Darn, Damien has tagged me with one of those chain-blogging things that I can’t possibly ignore, save my online credibility be called into question. This one is dubbed ‘Five things you didn’t know about me’. Now, it’s of course really tempting to make stuff up. After all, if the whole point is that you didn’t know already, then given that you’re almost certainly halfway across the globe from me, and thus concrete verification is slim possibility, I can arguably get away with anything.
Ok, so I’ve had a Wii for a week now (insert childish snigger here) and thought I’d post my initial impression. It’s difficult because due to the continuing extreme stock shortages, I’m still missing an extra controller and Zelda, but here’s my view on what I have, ie Wii Sports, Super Monkey Ball - Banana Blitz, and the online services so far. Firstly, it’s really quite incredible just how accurate and sensitive the controllers are.
So, it was finally my own personal Wii-E day today. When I got back from a doctors appointment this morning, the green light on my answering machine blinking excitedly at me, as if it shouting ‘guess what, guess what?’. The local specialist non-chain games shop had let me down with my original pre-order so I’d placed another one with Woolies, where a friend had pre-ordered a couple of weeks after me originally and still got one before xmas, much to my annoyance.
I’ve been watching the new Battlestar Galactica series since it started and whilst it started off a little weak, it has more than made up for it throughout the first two series, ignoring the odd blip where they get away from the main storyline. I had missed the last 3 episodes of season two because of a video recorder breakdown, and hadn’t managed to get them from friends initially - in the end I got them on a home-burned VCD from a friend but initially had problems getting my DVD player to read it.
When it comes to game graphics, I’ve always had something of a mental dichotomy. Despite being obviously really keen on real time graphics (you might have noticed a hint or two to that end over the life of this blog), I’m also a very strong believer that in good games, graphics are far from the most important element. It doesn’t stop me from wanting to make better and better graphical subsystems, because as a graphics geek I love to do it, but at the same time I have my feet firmly on the ground as to the place of these results in the grand scheme of things when it actually comes to enjoyment.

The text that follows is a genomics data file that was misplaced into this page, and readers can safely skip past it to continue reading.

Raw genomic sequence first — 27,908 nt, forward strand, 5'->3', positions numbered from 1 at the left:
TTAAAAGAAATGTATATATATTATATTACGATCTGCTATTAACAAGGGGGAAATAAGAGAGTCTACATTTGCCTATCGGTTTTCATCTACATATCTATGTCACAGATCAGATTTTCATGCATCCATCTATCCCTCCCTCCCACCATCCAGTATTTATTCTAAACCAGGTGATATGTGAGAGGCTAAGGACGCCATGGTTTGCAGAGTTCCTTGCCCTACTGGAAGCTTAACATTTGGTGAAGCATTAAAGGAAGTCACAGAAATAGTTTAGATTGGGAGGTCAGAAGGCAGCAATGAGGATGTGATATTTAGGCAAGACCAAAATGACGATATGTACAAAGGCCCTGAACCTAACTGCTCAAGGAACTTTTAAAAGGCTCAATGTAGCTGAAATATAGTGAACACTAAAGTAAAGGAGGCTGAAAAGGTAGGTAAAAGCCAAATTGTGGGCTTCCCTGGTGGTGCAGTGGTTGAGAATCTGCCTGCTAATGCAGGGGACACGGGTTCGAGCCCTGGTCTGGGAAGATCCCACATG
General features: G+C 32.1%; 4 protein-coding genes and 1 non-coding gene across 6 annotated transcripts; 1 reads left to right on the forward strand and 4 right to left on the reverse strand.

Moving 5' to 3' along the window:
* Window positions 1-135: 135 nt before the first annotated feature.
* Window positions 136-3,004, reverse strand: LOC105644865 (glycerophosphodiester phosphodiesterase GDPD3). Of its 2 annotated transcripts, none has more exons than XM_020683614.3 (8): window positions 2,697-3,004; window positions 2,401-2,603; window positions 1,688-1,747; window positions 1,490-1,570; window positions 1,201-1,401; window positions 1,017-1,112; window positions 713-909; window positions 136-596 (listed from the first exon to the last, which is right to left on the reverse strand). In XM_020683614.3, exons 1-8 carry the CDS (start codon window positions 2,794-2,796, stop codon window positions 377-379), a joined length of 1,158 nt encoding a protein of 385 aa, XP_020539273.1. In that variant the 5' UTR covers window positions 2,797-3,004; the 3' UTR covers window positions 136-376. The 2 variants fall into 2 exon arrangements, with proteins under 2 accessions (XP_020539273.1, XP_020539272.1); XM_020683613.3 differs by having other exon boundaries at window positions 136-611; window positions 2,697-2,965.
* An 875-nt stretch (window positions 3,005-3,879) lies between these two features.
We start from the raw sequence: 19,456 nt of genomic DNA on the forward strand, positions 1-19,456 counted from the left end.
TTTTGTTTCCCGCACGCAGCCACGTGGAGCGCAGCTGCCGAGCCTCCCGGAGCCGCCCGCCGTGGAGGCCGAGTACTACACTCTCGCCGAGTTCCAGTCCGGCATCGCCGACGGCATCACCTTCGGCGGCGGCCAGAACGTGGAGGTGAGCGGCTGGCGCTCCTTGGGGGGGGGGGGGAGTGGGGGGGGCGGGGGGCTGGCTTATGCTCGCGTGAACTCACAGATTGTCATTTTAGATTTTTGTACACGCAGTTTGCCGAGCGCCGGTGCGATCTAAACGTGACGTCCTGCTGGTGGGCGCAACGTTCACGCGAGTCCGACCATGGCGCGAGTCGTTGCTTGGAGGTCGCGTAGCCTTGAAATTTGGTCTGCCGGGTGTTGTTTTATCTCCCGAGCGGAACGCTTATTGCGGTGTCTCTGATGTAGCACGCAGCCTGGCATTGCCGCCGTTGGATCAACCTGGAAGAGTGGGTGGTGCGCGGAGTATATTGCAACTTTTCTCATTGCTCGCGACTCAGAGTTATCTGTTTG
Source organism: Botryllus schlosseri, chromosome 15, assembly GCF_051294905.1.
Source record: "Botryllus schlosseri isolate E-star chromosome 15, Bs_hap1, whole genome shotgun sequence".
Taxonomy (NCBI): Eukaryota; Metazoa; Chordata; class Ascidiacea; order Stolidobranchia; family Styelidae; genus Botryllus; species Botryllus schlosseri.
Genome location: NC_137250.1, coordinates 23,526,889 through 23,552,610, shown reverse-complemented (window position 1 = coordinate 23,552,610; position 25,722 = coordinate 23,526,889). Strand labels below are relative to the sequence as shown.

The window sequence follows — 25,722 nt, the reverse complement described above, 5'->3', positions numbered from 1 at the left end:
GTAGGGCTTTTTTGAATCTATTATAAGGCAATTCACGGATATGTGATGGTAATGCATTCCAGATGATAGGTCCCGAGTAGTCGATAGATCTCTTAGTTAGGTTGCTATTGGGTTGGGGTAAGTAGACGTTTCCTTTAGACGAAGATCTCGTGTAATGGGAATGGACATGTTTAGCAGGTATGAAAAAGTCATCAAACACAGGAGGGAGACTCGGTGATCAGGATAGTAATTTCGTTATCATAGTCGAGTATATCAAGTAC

My wife was in need of a new mobile phone recently due to hers starting to become unreliable so we took a trip into town yesterday to sort one out. We’re both on contract (rather than pay-as-you-go) but they’d expired so we figured we might as well just arrange extended contracts and get new phones at the same time. Mine was getting a bit crusty too - I bought the cheapest tri-band phone there was in a hurry 3 years ago so I could use it on a short-notice trip to the US and haven’t changed it since - so I thought I’d take a look too.
See that? That was Christmas 2006. Whizzed by again, if you blinked you might have missed it and pondered quizzically where the extra inches around your waist came from. 😀Hope everyone had a good one - I certainly did, filled as it was with food, family and festive gifts. I received a couple of books that might interest the OGRE users out there, namely Modern C++ Design, which looks like it has some great patterns utilising C++ templates in interesting ways in it, and Texturing and Modeling: A Procedural Approach which covers a lot of theory on generating content procedurally which is a subject I’m quite interested in exploring over the next 12 months.
So there we were last night, letting Auntie fill us in on the pressing news of the day, when our admittedly rather ‘mature’ TV decided that the colour scheme just wasn’t, well, camp enough. You know how most TVs / displays have that colour temperature setting you can play with - warm, cool etc - well, our TV decided to switch to an altogether new one that, if it had a name, would undoubtedly be called ‘Austin Powers’ - very, very pink, and pulsating slowly in a rather suggestive fashion.
As many people are already aware, the Pandora Internet Radio service rocks. For those who are not familiar with it, it’s the friendly end of some quite serious research called the Music Genome Project, allowing them to quite uncannily figure out what kind of music you might like, based on an initial starting point and some iterative guidance from you on which tracks you do and don’t like. It’s executed with some flair too, with a really nice interface, a streaming system that I’ve yet to get any lag on, and a much better selection than some others I’ve tried like Last.
Ok, so now you finally get to see what I’ve been working on during the last few weeks and being so obtuse about. I’ve been working for Windward Mark Interactive to create a brand new, totally volumetric cloud system called Nimble. Here are some shots for you (click for full size versions): Clearly there have been cloud systems before, so what’s special about Nimble? Well, for a start it’s completely volumetric - it’s not a prerendered skybox or 2.